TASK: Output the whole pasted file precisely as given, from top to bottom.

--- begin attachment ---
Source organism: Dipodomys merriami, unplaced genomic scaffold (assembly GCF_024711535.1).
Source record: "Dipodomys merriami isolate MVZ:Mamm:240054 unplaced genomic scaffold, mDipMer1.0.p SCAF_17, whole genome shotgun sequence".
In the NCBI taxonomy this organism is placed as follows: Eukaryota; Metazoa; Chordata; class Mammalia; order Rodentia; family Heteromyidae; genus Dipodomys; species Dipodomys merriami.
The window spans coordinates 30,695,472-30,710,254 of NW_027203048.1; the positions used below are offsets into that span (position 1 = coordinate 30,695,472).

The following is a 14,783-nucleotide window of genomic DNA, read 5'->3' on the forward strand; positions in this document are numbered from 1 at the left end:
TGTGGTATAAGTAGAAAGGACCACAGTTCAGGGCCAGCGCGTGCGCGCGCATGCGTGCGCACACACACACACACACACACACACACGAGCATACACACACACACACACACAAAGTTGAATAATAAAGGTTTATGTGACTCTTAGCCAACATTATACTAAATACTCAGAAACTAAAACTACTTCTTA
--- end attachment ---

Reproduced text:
Source organism: Dipodomys merriami, unplaced genomic scaffold (assembly GCF_024711535.1).
Source record: "Dipodomys merriami isolate MVZ:Mamm:240054 unplaced genomic scaffold, mDipMer1.0.p SCAF_17, whole genome shotgun sequence".
In the NCBI taxonomy this organism is placed as follows: Eukaryota; Metazoa; Chordata; class Mammalia; order Rodentia; family Heteromyidae; genus Dipodomys; species Dipodomys merriami.
The window spans coordinates 30,695,472-30,710,254 of NW_027203048.1; the positions used below are offsets into that span (position 1 = coordinate 30,695,472).

The following is a 14,783-nucleotide window of genomic DNA, read 5'->3' on the forward strand; positions in this document are numbered from 1 at the left end:
TGTGGTATAAGTAGAAAGGACCACAGTTCAGGGCCAGCGCGTGCGCGCGCATGCGTGCGCACACACACACACACACACACACACACGAGCATACACACACACACACACACAAAGTTGAATAATAAAGGTTTATGTGACTCTTAGCCAACATTATACTAAATACTCAGAAACTAAAACTACTTCTTA